ENGLISH ABSTRACT: In the past, the policy for the provision of low-cost housing was, by and large, ineffective because apartheid planning spatially and economically marginalised the majority. The disenfranchisement of the majority and social engineering denied this majority any access and voice in shaping, or influencing the shape, of their living environment. Today, there are various pieces of legislation that emphasise and highlight the importance of community participation in development planning. The concept of community participation has repeatedly appeared in the literature as an approach that empowers people to take control over their own lives. The involvement of people in all aspects of planning and development programmes that affect them is a fundamental requirement for sustainable development. Satisfying basic human needs in participatory, empowering and sustainable formats is the essence of development. The study is descriptive and issue-orientated, limiting itself to the understanding of the process of community participation and empowerment in low-cost housing. Interviews were conducted with 75 respondents from male- and female-headed households, using a semi-structured questionnaire. The study records how respondents participated in the shaping of their living environments, and the extent to which they were/felt empowered by the housing delivery process. The findings suggest that participation contributed to empowerment, and an overwhelming 91% of the sample were satisfied with their level of involvement in the project. The findings of the study further indicates that, although there had been some effort to involve the community as a whole, as well as individual members in the project, the level of involvement, particularly of individuals, was not satisfactory. Beneficiaries were given information regarding the housing development and were offered opportunities to participate, but their views were not taken into account during the design and implementation phases. The recommendations provide some insights on how low-income housing delivery can be made more participatory, empowering and sustainable.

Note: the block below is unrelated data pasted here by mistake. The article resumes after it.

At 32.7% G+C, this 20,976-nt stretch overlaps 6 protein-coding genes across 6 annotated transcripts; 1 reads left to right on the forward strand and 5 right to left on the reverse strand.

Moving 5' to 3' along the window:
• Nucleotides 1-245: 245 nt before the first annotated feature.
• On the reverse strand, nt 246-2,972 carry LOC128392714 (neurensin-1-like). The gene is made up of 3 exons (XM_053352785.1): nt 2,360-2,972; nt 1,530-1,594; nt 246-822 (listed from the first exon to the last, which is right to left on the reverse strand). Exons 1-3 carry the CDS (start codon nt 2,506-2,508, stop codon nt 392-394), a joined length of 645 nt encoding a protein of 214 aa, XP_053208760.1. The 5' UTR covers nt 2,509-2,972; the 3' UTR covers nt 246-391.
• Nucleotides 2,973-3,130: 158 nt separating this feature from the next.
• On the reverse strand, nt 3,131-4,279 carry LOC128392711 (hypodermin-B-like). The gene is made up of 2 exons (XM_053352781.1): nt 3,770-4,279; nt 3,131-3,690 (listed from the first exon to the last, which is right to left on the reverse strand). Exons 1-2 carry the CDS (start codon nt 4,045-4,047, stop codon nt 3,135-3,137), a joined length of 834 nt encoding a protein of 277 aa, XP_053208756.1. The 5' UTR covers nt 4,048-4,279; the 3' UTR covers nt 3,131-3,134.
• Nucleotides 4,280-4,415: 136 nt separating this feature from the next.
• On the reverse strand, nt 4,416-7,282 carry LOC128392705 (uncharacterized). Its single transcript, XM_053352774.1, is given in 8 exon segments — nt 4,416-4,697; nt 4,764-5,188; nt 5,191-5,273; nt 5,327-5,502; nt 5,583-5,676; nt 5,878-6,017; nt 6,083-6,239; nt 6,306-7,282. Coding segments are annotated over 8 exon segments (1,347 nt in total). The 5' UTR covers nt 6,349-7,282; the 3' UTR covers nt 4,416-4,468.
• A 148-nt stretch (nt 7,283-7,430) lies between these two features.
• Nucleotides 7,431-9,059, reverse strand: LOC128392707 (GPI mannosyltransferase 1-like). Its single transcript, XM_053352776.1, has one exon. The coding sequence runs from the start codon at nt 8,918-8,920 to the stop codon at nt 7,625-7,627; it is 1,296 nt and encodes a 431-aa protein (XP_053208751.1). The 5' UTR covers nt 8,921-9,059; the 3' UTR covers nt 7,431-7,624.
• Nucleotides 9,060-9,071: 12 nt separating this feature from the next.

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    Omgewingsvolhoubaarheid met ontwikkeling
    (Stellenbosch : Stellenbosch University, 2003-03) Bosch, Johannes Hermanus; Muller, J. J.; Stellenbosch University. Faculty of Economic & Management Sciences . Dept. of Sustainable Development Planning & Management .
    ENGLISH ABSTRACT: The interaction between people and their natural environment, as well as the manner in which it occurs, is of a complex nature. The sustainable use of natural resources should be strived for and our guideline should be sustainable development. A common phenomenon in low cost housing projects in South Africa is the dependency on the natural environment and the over-utilization of resources. Numerous poor rural and urban communities do not have the opportunity to think about this over-utilization, as their first priority is that of survival. Resource allocation in South Africa reflects a pattern of uneven distribution. In housing development the less fortunate are placed in poor ecological areas where the quality of the environment can scarcely maintain the minimum standard of living. This inequality not only hinders the promotion of a stable ecological basis, but also prevents nation-wide sustainable development. Due to this, the connection between poverty and ecology were made an environmental priority. The importance of integrating the environment and development, to achieve environmental sustainability, is acknowledged and therefore greater emphasis is placed on sustainable development. In this study an attempt is made to determine how natural environmental sustainability can be ensured with low cost housing development. In the process an evaluation instrument, consisting of three components, namely the principles of sustainable I development; natural environmental indicators for sustainable low cost housing development; and socio-economic indicators for sustainable low cost housing development, are designed to try to reconcile the natural environment and development through the phenomenon of sustainable development. An extensive literature study of relevant published and unpublished literature was done and forms the basis of this research study. A research survey, done by the University of Stellenbosch about the case study of Wesbank, and of which the researcher was part, is also utilised in this study.